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Tribune News Service

Entertainment Budget for Monday, December 2, 2019

Updated at 12:15 p.m. EST (1715 UTC).

^TOP STORIES<

^Who could give advice to Charlize Theron about being a celebrity? Only Jennifer Lopez<

^MOVIE-ACTRESS-ROUNDTABLE:LA—<Sometimes even celebrities need advice. Even on how to be a celebrity.

So it was recently that Charlize Theron, Ren e Zellweger, Cynthia Erivo and Nora Lum — perhaps better known as Awkwafina — recently came to hang on every word as Jennifer Lopez talked about her attitude toward her own fame and celebrity.

"I just try to stay super conscious of the fact that I have a responsibility," Lopez said. "And it's not that I don't have bad days. I'm a human being."

3000 by Amy Kaufman and Mark Olsen. MOVED

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^You've never seen Charles and Anne like this. Thank these 'Crown' scene stealers<

^VID-THECROWN:LA—<If you're wondering how much Josh O'Connor and Erin Doherty knew about Prince Charles and Princess Anne before signing on to play them in "The Crown," the answers, respectively, are "not much" and "virtually nothing."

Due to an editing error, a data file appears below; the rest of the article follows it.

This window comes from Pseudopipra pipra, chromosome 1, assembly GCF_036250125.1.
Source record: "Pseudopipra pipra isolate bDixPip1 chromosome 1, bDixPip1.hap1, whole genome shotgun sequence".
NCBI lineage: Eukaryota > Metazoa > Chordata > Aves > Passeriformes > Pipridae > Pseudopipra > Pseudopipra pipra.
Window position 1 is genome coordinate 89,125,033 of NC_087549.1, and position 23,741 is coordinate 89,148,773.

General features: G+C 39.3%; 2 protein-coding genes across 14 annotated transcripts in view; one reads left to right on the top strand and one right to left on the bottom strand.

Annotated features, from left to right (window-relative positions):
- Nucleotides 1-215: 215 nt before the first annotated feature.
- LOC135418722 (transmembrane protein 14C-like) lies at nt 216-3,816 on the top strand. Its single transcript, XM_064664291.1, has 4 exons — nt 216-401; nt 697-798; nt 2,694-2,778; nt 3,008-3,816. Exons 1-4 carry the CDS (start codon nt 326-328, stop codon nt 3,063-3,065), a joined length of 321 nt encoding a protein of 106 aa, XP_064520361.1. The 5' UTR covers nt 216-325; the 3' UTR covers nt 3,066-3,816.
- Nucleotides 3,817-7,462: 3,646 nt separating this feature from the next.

"I got off the phone with my agent and I was like, 'I know "The Crown," but who is this woman?'" said Doherty, joined by O'Connor for lunch in Manhattan. He's not exactly a monarchist, either.

"If pressed, I would probably say I was a republican," he says. "I'm just not that bothered, basically."

Despite their ambivalence about the institution, Doherty and O'Connor have embraced their roles as the young royals, whose personal lives are a focal point of the third season of the Netflix drama. During a period of declining international influence and economic hardship for the U.K., Princess Anne and especially Prince Charles face rocky transitions to adulthood and life in the public eye.

2050 by Meredith Blake. MOVED

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^How 'Frozen 2' gets more adult and more political with each viewing<

^MOVIE-FROZEN2-POLITICAL:LA—<Set a few years after a supposed "happily ever after," "Frozen 2" sees royal sisters Anna (Kristen Bell) and Elsa (Idina Menzel) embarking on personal, existential journeys, battling not any standard Disney villain but simply the often bristling path to adulthood.